WHAT’S IT ABOUT?
Agatha (Mia Wasikowska) is returning to Hollywood after a few years away. Her long gloves and signs of historic burns under her bobbed hair give clues as to why she left – and hint at why some people won’t be too happy to see that she’s back.
Her past ties her to a precocious thirteen year old child star Benjie (Evan Bird) and his parents Christina (Olivia Williams), his manager, and Stafford (John Cusack), a new age Hollywood shrink and self-help guru, with a handful of unorthodox tricks up his sleeve.
One of his most high profile patients is the aging actress Havana (Julianne Moore), who is finding it harder to get those plumb roles as her advancing years are increasingly leaving her on the shelf.
As a sign of what a small world Hollywood really is, Agatha happens to get herself a job as Havana’s personal assistant and the first person she meets when she gets back to town is Jerome (Robert Pattinson), a limo driver who really wants to be an actor – and has just got himself a small role in a production that’s shooting on the same lot as Havana.
Will Agatha be able to navigate her way through the two incendiary situations she finds herself in; Benjie’s frenetic family and her neurotic new boss?
WHAT’S IT LIKE?
David Cronenberg is clearly no stranger to the film business, although he’s always made efforts to remain an outsider when it comes to the Hollywood machine. So when he visits the heart of the movie business, he’s not basking in the glow of golden light, reflected off the shimmering surfaces of the many awards handed out in the city.
But to suggest that everyone in Hollywood is miserable, depressive, has a dark past and no future is somewhat disingenuous. Cronenberg’s portrayal of the City of Angels would have us believe that everyone in Hollywood either wants to kill themselves, someone else – or at the very least, a pet. But the revelation that some people in LA aren’t happy is hardly a surprise. It is also the case, in reality, that some people both enjoy the LA life-style and are not corrupted by it.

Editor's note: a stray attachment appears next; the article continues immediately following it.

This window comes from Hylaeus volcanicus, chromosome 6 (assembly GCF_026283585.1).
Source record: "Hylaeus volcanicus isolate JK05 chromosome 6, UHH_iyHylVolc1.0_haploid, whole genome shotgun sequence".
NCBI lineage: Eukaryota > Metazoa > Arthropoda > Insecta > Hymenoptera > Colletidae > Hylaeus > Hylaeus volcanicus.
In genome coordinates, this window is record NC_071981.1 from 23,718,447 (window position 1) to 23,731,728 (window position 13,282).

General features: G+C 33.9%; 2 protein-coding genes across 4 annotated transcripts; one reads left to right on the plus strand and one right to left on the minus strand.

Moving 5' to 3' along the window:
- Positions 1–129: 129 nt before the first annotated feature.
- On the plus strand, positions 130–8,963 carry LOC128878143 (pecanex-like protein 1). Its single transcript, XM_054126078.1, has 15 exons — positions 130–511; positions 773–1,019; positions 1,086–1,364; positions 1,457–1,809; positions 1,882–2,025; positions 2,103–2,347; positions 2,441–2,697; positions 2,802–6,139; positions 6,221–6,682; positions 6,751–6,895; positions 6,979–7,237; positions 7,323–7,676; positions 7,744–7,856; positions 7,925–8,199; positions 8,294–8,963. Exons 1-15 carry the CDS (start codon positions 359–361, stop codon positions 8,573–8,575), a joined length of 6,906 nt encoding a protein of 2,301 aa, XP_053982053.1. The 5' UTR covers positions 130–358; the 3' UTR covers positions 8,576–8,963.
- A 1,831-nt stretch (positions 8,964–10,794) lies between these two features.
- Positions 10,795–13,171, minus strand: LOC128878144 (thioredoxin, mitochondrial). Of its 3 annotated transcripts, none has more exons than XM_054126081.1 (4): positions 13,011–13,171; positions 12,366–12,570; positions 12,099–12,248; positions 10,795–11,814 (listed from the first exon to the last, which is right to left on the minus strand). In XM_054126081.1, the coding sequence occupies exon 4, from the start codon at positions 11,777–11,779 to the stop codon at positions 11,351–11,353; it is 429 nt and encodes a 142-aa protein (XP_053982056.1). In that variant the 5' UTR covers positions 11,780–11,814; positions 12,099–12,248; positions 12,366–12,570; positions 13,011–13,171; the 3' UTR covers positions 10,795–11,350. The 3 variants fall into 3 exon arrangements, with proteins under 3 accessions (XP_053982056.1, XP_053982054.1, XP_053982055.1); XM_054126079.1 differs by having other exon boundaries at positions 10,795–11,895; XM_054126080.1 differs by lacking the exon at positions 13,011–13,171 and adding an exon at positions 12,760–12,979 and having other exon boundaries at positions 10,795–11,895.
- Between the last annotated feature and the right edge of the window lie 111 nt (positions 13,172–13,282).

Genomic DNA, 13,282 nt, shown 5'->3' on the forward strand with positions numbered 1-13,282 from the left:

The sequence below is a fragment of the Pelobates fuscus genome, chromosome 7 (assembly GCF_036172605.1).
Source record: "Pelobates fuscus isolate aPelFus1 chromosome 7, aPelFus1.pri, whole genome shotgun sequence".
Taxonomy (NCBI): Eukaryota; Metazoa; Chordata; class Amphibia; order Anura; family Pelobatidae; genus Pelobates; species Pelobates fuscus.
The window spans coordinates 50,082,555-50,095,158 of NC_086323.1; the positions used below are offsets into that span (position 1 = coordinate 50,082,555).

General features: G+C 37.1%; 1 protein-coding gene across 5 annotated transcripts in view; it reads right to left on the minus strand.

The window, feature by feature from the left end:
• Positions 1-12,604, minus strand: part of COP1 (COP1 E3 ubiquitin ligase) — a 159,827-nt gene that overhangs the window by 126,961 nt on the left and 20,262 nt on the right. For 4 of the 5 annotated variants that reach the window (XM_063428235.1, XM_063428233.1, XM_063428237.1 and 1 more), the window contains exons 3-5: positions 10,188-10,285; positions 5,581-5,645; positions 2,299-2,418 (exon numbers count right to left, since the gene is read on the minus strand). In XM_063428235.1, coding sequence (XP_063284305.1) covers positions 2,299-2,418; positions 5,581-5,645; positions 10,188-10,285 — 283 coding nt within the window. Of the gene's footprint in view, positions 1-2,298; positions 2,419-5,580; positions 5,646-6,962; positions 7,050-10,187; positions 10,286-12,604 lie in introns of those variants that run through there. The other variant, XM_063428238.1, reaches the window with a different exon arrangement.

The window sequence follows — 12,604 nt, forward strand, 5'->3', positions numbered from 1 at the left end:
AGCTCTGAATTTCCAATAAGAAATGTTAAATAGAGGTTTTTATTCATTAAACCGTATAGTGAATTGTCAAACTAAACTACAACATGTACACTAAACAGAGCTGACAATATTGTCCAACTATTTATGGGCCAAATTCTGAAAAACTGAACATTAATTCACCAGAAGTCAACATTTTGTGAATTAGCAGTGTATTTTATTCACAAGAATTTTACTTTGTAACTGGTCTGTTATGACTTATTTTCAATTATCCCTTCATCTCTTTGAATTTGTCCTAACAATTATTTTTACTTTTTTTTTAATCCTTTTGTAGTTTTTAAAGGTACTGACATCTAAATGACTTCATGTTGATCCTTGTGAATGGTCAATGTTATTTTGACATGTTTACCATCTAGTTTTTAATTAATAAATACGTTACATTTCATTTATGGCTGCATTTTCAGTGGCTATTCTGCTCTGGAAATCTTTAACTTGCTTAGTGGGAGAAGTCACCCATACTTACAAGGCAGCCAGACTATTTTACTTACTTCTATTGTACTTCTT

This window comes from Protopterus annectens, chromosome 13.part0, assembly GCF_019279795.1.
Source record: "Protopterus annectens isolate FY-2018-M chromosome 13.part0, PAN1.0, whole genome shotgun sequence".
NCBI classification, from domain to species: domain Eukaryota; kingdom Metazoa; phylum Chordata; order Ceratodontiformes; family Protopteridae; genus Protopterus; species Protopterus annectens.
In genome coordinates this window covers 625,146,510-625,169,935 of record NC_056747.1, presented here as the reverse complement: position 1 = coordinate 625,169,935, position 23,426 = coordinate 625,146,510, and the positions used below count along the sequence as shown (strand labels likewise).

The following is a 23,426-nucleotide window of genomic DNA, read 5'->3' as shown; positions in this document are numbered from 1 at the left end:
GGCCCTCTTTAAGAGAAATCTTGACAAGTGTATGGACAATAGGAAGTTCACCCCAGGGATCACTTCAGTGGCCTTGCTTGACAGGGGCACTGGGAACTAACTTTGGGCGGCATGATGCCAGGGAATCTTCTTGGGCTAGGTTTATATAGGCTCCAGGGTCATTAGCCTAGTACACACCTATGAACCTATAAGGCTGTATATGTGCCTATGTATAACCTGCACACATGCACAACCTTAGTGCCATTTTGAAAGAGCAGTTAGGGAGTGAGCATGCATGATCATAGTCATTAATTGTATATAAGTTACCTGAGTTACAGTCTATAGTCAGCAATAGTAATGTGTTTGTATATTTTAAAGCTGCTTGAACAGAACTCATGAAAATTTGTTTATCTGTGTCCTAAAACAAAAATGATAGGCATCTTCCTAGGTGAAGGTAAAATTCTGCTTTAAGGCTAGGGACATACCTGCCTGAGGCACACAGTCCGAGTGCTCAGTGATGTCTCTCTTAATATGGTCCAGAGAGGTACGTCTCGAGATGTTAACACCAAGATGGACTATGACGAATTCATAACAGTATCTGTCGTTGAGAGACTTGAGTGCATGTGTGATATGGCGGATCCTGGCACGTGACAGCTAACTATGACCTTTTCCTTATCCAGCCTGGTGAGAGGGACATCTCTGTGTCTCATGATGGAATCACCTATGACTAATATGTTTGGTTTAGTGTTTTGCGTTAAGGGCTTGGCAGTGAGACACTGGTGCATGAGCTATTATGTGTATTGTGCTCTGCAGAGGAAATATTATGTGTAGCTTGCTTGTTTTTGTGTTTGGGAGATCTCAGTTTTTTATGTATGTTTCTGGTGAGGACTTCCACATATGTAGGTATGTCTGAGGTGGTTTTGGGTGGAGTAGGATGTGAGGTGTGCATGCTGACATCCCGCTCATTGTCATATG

Billed as a satirical side-swipe at Hollywood, there’s very little satire here; it might be a sign of the times, but it’s not satirical to observe that people might find jobs through contacts made on twitter, that producers might prefer youth to wrinkled experience, that big names don’t like to audition, that you don’t have to be over the hill to have addiction problems, that some people in the city have psychological issues or that stars might delight in the misfortune of others if it benefits them.
The film works better as a thriller, as viewers try to unpick Agatha’s past and predict the consequences of her return, but even here, Cronenberg at times goes so far over the top that it jars, not that you would expect subtlety from him. And he weighs down two of the main characters with ghosts from their past – one could be an interesting conceit, but two just seems like a lazy director, running out of ideas.
Set, essentially, around one family and a handful of hangers-on, the pool of characters is far to small to be making any generalisations about Hollywood – it says almost nothing new about anything – and the narrative is a somewhat depressing and unrewarding journey with a group of thoroughly unpleasant, self-obsessed losers.
Strong performances – particularly from Julianne Moore, John Cusack and Evan Bird – aren’t enough to disguise the emperor’s pretentious new clothes.